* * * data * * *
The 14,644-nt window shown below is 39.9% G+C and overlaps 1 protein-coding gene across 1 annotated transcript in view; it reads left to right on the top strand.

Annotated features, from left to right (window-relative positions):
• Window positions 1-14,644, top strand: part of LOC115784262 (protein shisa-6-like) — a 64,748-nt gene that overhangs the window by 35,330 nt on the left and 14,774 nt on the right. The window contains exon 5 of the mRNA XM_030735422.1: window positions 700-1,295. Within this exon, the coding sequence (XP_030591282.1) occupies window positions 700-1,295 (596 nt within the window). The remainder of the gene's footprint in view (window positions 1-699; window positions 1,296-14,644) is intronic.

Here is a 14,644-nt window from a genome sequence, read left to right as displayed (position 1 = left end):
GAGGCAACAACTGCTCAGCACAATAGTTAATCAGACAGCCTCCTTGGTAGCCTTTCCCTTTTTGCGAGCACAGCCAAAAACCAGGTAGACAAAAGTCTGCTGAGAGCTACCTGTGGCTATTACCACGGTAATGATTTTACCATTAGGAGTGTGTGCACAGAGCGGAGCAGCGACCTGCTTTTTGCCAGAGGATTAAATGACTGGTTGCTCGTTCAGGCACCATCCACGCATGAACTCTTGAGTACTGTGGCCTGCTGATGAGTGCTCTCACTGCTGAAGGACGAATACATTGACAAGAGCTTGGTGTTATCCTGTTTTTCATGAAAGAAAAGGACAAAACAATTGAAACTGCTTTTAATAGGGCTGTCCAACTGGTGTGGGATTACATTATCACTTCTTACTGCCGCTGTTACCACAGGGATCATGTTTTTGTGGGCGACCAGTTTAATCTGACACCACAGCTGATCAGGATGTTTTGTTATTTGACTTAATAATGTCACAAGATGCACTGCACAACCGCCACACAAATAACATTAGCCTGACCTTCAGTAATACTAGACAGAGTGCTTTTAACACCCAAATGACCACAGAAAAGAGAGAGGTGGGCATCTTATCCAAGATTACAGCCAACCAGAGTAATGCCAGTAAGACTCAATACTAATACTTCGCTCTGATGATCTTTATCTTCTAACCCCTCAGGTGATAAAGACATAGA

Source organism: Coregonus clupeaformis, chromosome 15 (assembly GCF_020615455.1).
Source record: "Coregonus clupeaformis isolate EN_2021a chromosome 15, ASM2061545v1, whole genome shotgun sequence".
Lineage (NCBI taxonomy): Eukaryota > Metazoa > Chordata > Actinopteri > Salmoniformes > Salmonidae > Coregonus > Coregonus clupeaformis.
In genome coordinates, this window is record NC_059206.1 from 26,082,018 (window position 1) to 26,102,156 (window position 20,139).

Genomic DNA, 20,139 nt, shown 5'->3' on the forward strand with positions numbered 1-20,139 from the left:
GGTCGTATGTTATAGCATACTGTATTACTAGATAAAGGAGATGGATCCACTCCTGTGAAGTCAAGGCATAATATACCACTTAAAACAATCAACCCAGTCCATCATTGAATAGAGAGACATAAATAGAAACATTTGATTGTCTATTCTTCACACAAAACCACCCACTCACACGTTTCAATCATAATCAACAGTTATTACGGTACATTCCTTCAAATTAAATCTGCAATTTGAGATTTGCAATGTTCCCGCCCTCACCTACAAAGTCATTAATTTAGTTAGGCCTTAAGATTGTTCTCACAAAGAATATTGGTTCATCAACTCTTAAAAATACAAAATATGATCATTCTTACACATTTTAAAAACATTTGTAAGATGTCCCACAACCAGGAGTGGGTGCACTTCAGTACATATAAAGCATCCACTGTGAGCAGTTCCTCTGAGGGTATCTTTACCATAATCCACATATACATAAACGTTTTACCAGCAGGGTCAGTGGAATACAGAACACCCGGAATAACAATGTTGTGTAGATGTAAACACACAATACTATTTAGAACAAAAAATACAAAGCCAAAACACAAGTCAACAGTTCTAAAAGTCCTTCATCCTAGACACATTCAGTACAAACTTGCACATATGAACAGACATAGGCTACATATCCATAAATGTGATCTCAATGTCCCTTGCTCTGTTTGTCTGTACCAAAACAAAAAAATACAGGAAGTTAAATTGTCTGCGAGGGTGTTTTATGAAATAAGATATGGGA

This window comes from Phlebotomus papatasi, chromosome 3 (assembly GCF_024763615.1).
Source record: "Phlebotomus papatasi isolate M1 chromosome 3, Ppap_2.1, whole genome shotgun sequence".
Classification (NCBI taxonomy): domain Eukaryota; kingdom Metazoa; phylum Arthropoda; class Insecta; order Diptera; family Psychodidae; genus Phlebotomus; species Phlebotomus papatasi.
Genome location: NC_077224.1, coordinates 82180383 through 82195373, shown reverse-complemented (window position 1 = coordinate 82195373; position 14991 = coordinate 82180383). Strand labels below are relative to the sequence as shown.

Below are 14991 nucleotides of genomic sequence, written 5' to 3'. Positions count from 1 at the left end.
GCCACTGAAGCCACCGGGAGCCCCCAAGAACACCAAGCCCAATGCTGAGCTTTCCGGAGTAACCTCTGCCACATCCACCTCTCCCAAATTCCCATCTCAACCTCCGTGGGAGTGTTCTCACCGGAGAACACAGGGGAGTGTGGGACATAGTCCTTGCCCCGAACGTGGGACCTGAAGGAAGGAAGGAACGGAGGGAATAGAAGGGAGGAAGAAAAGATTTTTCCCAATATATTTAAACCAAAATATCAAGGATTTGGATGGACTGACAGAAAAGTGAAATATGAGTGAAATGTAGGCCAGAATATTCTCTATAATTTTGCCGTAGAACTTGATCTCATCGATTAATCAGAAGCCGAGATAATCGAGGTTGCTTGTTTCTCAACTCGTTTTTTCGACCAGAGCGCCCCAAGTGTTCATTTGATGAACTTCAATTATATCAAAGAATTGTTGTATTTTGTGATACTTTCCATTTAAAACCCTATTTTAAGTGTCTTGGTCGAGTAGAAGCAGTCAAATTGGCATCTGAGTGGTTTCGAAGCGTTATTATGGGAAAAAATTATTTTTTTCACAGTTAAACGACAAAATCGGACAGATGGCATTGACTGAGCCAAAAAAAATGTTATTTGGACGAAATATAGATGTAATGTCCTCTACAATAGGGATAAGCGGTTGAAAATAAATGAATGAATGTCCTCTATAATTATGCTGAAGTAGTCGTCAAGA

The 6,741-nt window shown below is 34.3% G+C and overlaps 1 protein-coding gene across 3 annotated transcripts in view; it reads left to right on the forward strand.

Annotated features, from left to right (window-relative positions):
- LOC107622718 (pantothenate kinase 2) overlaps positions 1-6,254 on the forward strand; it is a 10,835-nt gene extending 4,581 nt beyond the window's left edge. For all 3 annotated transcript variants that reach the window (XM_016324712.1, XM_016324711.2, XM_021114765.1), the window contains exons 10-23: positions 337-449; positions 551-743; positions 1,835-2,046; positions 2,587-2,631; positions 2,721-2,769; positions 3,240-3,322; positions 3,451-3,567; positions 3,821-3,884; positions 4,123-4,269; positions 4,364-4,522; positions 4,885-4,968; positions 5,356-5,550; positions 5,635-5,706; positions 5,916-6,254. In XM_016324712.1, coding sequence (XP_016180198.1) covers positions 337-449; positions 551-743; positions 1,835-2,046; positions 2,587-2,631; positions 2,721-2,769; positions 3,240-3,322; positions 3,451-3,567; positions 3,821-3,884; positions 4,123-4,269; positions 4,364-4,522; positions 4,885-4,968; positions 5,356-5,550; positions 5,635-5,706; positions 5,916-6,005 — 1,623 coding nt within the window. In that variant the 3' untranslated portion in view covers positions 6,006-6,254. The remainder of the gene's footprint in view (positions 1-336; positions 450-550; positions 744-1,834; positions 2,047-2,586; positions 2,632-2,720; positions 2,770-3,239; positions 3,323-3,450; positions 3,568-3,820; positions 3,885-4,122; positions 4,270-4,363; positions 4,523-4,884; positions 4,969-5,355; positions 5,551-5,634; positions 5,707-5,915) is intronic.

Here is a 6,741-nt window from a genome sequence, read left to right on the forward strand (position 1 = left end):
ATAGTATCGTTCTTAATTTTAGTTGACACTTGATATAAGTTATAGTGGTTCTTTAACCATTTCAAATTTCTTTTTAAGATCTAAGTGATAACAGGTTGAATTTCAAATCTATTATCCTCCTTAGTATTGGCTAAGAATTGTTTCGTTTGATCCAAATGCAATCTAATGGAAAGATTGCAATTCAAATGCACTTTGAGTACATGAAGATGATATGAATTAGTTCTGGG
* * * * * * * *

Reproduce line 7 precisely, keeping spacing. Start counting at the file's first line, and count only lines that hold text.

Source record: "Coregonus clupeaformis isolate EN_2021a chromosome 15, ASM2061545v1, whole genome shotgun sequence".